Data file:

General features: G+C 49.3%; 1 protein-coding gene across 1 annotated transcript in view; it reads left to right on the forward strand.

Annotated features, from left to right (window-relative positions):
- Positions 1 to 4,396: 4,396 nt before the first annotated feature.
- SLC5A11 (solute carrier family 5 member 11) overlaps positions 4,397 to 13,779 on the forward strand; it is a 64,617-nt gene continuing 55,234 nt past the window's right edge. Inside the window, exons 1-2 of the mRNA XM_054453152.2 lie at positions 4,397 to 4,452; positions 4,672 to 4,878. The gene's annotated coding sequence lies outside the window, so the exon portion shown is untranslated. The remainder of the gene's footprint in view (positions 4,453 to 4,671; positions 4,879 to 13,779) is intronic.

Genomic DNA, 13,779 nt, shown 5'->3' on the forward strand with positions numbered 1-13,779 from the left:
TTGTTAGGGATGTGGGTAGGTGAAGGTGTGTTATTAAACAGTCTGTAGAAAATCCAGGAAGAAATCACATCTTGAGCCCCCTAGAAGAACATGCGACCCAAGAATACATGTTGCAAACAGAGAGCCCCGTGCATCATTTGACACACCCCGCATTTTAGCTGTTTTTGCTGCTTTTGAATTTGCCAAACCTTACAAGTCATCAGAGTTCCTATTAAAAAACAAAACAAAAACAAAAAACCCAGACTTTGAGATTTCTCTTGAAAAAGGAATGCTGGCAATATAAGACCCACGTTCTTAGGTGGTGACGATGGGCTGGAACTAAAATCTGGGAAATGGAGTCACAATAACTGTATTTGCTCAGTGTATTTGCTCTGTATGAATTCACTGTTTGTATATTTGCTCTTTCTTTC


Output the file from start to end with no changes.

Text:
General features: G+C 49.3%; 1 protein-coding gene across 1 annotated transcript in view; it reads left to right on the forward strand.

Annotated features, from left to right (window-relative positions):
- Positions 1 to 4,396: 4,396 nt before the first annotated feature.
- SLC5A11 (solute carrier family 5 member 11) overlaps positions 4,397 to 13,779 on the forward strand; it is a 64,617-nt gene continuing 55,234 nt past the window's right edge. Inside the window, exons 1-2 of the mRNA XM_054453152.2 lie at positions 4,397 to 4,452; positions 4,672 to 4,878. The gene's annotated coding sequence lies outside the window, so the exon portion shown is untranslated. The remainder of the gene's footprint in view (positions 4,453 to 4,671; positions 4,879 to 13,779) is intronic.

Genomic DNA, 13,779 nt, shown 5'->3' on the forward strand with positions numbered 1-13,779 from the left:
TTGTTAGGGATGTGGGTAGGTGAAGGTGTGTTATTAAACAGTCTGTAGAAAATCCAGGAAGAAATCACATCTTGAGCCCCCTAGAAGAACATGCGACCCAAGAATACATGTTGCAAACAGAGAGCCCCGTGCATCATTTGACACACCCCGCATTTTAGCTGTTTTTGCTGCTTTTGAATTTGCCAAACCTTACAAGTCATCAGAGTTCCTATTAAAAAACAAAACAAAAACAAAAAACCCAGACTTTGAGATTTCTCTTGAAAAAGGAATGCTGGCAATATAAGACCCACGTTCTTAGGTGGTGACGATGGGCTGGAACTAAAATCTGGGAAATGGAGTCACAATAACTGTATTTGCTCAGTGTATTTGCTCTGTATGAATTCACTGTTTGTATATTTGCTCTTTCTTTC